News, Consumer

Uber loses Employment Tribunal in landmark ruling

The union for professional drivers, GMB, has won its case against Uber - which was deemed to have acted unlawfully by not providing drivers with basic workers’ rights.

The London Employment Tribunal ruled that Uber drivers are entitled to receive holiday pay, a guaranteed minimum wage and are entitled to breaks. The decision will have major implications for over 30,000 drivers in London and across England and Wales and for workers in other occupations.

GMB found last year that a member working exclusively for Uber received just £5.03 per hour in August after costs and fees were taken into account, significantly below the national minimum wage of £7.20. Lawyers for the drivers also argued that Uber acts unlawfully by frequently deducting sums from drivers’ pay, often without informing the drivers in advance, including when customers make complaints.

Maria Ludkin, GMB Legal Director, said: "This is a monumental victory that will have a hugely positive impact on over 30,000 drivers in London and across England and Wales and for thousands more in other industries where bogus self-employment is rife. Uber drivers and other directed workers do have legal rights at work. The question for them now is how those rights are enforced in practice. The clear answer is that the workforce must combine into the GMB union to force the company to recognise these rights and to negotiate fair terms and conditions for the drivers."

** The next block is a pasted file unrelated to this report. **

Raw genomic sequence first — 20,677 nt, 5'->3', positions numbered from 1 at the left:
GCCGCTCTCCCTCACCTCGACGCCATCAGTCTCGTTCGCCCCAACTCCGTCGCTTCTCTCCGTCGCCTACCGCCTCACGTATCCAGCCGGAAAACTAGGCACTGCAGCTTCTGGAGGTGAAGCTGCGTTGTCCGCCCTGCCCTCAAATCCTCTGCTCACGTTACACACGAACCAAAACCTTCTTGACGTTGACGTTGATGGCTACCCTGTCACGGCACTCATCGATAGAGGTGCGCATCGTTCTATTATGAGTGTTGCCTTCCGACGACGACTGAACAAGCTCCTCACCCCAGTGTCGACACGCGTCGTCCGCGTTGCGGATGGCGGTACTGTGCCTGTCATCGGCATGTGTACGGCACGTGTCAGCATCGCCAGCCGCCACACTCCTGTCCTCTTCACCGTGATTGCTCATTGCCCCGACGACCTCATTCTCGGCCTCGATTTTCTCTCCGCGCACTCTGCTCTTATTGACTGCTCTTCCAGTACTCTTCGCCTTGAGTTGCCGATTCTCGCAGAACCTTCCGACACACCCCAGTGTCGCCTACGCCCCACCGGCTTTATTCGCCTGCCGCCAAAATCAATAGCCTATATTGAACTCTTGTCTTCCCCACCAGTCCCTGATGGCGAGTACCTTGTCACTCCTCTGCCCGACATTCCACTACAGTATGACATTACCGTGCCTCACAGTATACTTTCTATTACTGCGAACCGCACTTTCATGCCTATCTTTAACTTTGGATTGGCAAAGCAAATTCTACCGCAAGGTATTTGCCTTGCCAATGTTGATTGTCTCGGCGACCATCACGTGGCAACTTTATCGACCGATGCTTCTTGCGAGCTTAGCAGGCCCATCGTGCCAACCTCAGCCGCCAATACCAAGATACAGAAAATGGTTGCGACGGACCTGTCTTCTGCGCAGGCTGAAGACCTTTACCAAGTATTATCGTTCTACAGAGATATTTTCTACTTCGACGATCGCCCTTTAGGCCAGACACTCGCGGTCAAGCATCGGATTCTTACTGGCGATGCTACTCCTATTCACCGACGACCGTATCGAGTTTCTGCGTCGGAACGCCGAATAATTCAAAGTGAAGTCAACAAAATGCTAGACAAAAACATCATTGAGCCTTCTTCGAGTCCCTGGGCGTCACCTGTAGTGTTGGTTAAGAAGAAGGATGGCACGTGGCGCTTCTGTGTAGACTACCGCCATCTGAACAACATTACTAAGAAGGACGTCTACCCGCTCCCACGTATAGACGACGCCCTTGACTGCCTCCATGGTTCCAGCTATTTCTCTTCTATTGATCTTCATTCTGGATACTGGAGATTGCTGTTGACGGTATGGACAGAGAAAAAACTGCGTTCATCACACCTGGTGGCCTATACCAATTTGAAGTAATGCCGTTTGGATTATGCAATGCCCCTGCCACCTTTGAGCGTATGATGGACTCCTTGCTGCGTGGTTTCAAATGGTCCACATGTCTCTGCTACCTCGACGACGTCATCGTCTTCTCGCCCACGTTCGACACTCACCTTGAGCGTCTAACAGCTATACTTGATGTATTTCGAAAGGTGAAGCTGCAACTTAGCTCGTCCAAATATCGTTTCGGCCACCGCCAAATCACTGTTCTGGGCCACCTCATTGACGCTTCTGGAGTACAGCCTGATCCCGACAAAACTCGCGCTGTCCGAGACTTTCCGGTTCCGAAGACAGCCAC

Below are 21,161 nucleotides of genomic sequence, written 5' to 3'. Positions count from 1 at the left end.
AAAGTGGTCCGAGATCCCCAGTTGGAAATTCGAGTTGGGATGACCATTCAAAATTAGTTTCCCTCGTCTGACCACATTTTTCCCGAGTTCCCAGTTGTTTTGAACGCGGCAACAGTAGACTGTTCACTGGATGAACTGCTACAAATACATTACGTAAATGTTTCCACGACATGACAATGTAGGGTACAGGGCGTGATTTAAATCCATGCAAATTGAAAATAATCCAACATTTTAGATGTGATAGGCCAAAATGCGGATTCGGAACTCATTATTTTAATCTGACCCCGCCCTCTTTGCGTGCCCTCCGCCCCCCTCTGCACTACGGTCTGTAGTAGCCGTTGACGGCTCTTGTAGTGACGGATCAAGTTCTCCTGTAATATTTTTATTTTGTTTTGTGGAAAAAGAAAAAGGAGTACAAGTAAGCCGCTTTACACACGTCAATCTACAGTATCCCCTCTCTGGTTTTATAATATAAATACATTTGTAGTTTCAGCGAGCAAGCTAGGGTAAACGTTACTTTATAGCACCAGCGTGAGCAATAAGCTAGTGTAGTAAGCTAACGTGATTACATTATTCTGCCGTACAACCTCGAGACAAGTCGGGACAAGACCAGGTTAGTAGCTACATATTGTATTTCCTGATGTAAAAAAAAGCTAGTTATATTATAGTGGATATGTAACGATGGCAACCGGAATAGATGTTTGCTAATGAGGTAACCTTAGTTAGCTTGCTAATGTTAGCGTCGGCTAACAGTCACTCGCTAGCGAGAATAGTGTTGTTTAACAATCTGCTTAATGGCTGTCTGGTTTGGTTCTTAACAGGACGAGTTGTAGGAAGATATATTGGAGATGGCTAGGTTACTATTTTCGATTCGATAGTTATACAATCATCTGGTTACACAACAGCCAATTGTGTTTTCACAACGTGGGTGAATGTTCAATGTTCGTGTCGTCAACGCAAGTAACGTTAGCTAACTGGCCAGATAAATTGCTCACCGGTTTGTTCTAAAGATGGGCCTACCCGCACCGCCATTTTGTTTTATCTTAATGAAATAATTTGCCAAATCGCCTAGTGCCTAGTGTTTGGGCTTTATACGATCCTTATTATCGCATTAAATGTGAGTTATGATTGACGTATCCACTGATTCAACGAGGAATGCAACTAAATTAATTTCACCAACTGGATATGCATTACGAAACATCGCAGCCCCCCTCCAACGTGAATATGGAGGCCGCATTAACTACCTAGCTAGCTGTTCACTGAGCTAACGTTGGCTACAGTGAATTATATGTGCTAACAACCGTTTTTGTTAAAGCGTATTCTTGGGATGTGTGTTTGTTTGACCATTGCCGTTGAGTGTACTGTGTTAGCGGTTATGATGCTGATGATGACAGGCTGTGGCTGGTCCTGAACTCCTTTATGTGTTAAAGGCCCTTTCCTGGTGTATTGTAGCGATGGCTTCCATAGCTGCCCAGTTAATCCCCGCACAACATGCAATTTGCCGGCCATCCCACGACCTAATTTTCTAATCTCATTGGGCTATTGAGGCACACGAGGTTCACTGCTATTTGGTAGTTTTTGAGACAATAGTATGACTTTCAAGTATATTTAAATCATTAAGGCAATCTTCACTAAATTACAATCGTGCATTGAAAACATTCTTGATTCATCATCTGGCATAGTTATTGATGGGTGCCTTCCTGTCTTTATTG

This loophole that has allowed unscrupulous employers to avoid employment rights, sick pay and minimum wage for their staff and costing the government millions in lost tax revenue will now be closed. Uber drivers and thousands of others caught in the ‘bogus self-employment trap’ will now receive the same rights as employees. 

However Mark Bursa, Editor of Professional Driver, the monthly magazine for the private hire industry, said: “The recent court ruling regarding the workers’ rights of Uber drivers could force major changes upon companies using self-employed contractors for driving jobs. And that could have a significantly negative effect on the thriving UK private hire sector, which employs close to half a million people, mainly on a self-employed basis.
While Uber’s work practices are nothing to commend, many long-standing and well-run private hire taxi firms could be severely impacted if they were forced to provide pensions, sick pay, holiday pay and National Insurance contributions for their self-employed drivers. It would inevitably lead to fewer drivers, higher fares and greater inconvenience for customers who rely on minicabs for travel.”

GMB says it will make the case that average hours worked over the past 12 weeks should be deemed to be the contracted hours of work for those on zero hours as it already is for maximum hours of work under the Working Time Directive.